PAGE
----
Texas legislators earn a paltry $7,200 base salary per year, plus an additional $221 per day in session.

Despite the poor pay, Texas doesn’t lack for legislators. This should cause anyone to assume the people running for office either are (1) receiving funds from another job, thus having to dedicate energy to multiple places as opposed to fully serving the people of Texas; or 2) already have resources to be able to live off of such an unreasonable base salary. Not being able to pay people a living wage creates exclusion: it makes it less likely that people without resources will be able to do these jobs. In order to create a public workforce that allows for different types of people to be elected, elected officials should simply be paid a living wage. In an Los Angeles Times column outlining why we need this increase at the federal government, the columnist says, “Reducing compensation for federal legislators would make Congress immeasurably worse. It would become even more of a club for plutocrats than it is now by making it harder for those with modest resources to run for and stay on Capitol Hill.”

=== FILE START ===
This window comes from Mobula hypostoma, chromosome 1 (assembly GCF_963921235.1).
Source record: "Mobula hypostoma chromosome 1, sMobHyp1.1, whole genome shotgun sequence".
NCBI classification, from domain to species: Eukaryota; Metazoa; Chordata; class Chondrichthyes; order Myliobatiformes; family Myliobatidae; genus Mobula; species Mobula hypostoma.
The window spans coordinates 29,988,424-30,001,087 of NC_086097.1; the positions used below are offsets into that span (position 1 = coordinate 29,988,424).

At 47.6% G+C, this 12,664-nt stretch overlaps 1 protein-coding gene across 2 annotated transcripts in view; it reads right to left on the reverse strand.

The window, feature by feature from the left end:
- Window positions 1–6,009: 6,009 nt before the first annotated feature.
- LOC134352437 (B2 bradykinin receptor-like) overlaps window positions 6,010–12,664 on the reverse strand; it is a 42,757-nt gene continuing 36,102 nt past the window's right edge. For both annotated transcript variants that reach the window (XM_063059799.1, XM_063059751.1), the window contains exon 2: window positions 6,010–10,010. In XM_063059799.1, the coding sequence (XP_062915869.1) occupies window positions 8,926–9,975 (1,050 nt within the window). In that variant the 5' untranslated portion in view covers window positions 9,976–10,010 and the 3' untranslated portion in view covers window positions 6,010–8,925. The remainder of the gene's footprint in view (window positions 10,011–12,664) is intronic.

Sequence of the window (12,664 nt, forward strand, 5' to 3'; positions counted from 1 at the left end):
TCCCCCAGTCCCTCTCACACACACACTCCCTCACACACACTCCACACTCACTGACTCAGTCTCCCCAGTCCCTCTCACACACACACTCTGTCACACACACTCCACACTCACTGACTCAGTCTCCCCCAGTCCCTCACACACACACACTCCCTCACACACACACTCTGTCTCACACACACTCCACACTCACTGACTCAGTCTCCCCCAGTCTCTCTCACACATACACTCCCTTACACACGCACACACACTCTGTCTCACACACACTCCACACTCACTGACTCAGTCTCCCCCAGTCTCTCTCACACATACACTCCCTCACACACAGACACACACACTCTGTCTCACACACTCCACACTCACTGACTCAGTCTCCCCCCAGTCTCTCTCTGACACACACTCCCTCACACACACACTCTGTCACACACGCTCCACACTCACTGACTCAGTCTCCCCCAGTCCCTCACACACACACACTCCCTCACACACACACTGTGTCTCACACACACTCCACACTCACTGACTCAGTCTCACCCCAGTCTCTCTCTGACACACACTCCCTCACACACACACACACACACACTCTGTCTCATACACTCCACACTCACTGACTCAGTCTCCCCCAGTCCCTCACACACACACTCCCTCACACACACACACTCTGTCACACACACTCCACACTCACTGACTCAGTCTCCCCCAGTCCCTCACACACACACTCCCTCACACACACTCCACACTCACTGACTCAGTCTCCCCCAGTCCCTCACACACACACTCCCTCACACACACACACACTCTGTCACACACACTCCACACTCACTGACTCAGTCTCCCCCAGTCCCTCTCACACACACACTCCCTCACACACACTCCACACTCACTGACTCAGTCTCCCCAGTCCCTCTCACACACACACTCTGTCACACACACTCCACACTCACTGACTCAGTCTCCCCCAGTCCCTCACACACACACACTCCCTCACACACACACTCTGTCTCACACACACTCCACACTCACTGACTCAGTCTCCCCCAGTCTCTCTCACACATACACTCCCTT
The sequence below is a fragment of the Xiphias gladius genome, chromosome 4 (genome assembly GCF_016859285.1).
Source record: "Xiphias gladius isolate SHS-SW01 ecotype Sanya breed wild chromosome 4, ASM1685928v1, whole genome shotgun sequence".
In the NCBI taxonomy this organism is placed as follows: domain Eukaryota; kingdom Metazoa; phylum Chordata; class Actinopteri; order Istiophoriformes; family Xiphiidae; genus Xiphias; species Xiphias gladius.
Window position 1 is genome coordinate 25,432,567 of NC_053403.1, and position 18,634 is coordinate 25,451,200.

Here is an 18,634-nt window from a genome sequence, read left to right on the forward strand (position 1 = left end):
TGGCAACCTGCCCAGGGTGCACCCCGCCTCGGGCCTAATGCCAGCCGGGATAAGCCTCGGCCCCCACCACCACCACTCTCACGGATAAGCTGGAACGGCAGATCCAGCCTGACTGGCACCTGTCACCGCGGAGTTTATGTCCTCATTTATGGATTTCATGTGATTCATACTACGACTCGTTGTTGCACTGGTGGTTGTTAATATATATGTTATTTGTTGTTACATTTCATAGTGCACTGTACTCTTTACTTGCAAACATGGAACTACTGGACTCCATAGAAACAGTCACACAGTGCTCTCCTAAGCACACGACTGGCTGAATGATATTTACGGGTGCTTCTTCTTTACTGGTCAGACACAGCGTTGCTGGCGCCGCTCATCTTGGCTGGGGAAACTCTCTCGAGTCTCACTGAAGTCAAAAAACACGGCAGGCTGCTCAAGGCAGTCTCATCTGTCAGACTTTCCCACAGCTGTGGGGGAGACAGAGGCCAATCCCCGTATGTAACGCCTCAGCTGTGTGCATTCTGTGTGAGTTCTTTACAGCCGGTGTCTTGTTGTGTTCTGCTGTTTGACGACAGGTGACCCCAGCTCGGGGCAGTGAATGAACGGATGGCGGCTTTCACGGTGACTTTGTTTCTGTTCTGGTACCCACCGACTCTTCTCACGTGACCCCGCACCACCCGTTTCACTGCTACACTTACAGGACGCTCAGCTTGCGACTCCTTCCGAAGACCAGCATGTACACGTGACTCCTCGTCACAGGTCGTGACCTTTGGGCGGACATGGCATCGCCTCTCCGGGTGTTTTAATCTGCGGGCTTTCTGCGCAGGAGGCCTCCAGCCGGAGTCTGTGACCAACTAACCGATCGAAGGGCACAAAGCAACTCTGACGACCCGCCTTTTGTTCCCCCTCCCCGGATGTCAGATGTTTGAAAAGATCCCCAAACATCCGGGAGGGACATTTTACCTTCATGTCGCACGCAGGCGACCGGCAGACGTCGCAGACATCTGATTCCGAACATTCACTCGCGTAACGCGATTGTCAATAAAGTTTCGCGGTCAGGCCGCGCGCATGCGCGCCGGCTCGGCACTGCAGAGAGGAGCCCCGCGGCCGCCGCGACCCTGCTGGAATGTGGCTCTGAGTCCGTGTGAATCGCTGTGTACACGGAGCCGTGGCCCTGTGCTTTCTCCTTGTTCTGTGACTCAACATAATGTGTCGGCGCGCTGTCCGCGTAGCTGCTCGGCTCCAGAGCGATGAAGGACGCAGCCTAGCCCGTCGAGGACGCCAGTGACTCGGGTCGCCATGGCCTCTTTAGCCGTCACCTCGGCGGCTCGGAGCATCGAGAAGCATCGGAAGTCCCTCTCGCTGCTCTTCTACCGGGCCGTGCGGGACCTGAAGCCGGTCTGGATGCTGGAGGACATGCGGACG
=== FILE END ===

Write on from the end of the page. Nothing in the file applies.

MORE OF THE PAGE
Similar to unpaid internships, low-wage jobs can create an unnecessary barrier. While it is entirely possible for someone of a lower income to be an elected official and create income outside of this job, it’s an extra hurdle that others don’t have to jump through. If we don’t create an environment of inclusion, an environment of exclusion will appear automatically.

If we don’t create an environment of inclusion, an environment of exclusion will appear automatically.

Paying people for their work—and not only paying them, but paying them a living wage—is essential. Being able to run for office, hold elected office, and get a path into government jobs, and do so knowing you will be able to sustain yourself, is a necessity for this country and is more than a long time coming. If we want to see change in policy, we must change who is elected; and that starts by changing the game and paying officials a fair wage.

About the Author

Roquel Crutcher Education & Early Years

Roquel Crutcher is an advocate and activist for social justice and educational equity. At Next100, Roquel focuses on increasing educational opportunities and postsecondary outcomes for young people in marginalized communities. Roquel has worked at several educational nonprofits as an advocate for educational equity.